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OpenEd17: The 14th Annual Open Education Conference
October 11 – 13, 2017  ::  Anaheim, CA

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Wednesday, October 11 • 1:30pm - 2:25pm
Addressing educational equity in - and through - OER

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In the US, there is desperate need to address inequity in our education system. High poverty-schools account for 25% of all public schools, and in every state, those students complete high school at a significantly lower rate than their peers.

OER has tremendous potential to bring equity to our schools and ensure that all students – regardless of their economic status, location, and background – have access to the same high quality learning materials.

However, there is a complicated path between OER and reducing inequity in K-12 education. Here are two examples:

- In a recent study, 69% of educators in high-poverty schools said their students lacked access to books at home, compared to just 20% at low-poverty schools. Increased availability of OER would shrink that gap, but it's likely that these high-poverty districts also struggle with consistent Internet access at home and budgets too tight to allow print materials for students to keep – both of which limit the impact of OER.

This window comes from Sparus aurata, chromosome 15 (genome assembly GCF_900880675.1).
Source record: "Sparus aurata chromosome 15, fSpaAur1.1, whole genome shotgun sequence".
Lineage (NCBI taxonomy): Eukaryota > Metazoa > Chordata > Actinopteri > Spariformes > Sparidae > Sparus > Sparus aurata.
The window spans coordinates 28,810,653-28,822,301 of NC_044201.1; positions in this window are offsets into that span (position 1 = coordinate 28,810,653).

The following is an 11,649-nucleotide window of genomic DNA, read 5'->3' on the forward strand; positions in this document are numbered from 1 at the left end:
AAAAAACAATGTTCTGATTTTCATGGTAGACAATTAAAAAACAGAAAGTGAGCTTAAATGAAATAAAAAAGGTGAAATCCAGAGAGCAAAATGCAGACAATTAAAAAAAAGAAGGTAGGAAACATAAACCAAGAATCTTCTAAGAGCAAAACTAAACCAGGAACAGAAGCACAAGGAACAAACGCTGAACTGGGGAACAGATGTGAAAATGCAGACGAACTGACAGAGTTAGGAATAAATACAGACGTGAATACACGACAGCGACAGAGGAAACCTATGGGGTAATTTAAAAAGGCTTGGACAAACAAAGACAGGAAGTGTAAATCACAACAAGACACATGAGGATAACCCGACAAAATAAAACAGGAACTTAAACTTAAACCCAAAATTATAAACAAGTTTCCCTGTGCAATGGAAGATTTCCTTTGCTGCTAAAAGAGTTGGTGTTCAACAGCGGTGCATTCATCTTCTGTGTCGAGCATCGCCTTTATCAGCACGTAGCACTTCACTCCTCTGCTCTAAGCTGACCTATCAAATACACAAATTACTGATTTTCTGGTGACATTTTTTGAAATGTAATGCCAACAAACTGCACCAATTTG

- Similarly, teachers at high-poverty schools are often less able to focus on pedagogical development. Between the greater time burdens of formal and informal roles that teachers play for students at high-poverty schools, they are less likely to spend discretionary time developing curriculum than their peers. As a result, the benefits of audience-adapted OER are less likely to be experienced by students in high-poverty areas.

These challenges pose a significant question for the OER community: as we work to expand the use of OER on a macro level, how can we ensure that we don't leave behind the schools that will simultaneously benefit the most but be the hardest to transition?

This session will feature a panel of practitioners and experts to discuss how the OER movement is helping to close the education gap – but also how we can adapt to better address the economic challenges faced by some students and schools.

avatar for Ethan Senack

Ethan Senack

Policy and Communications Manager, Creative Commons USA

Wednesday October 11, 2017 1:30pm - 2:25pm
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Attendees (15)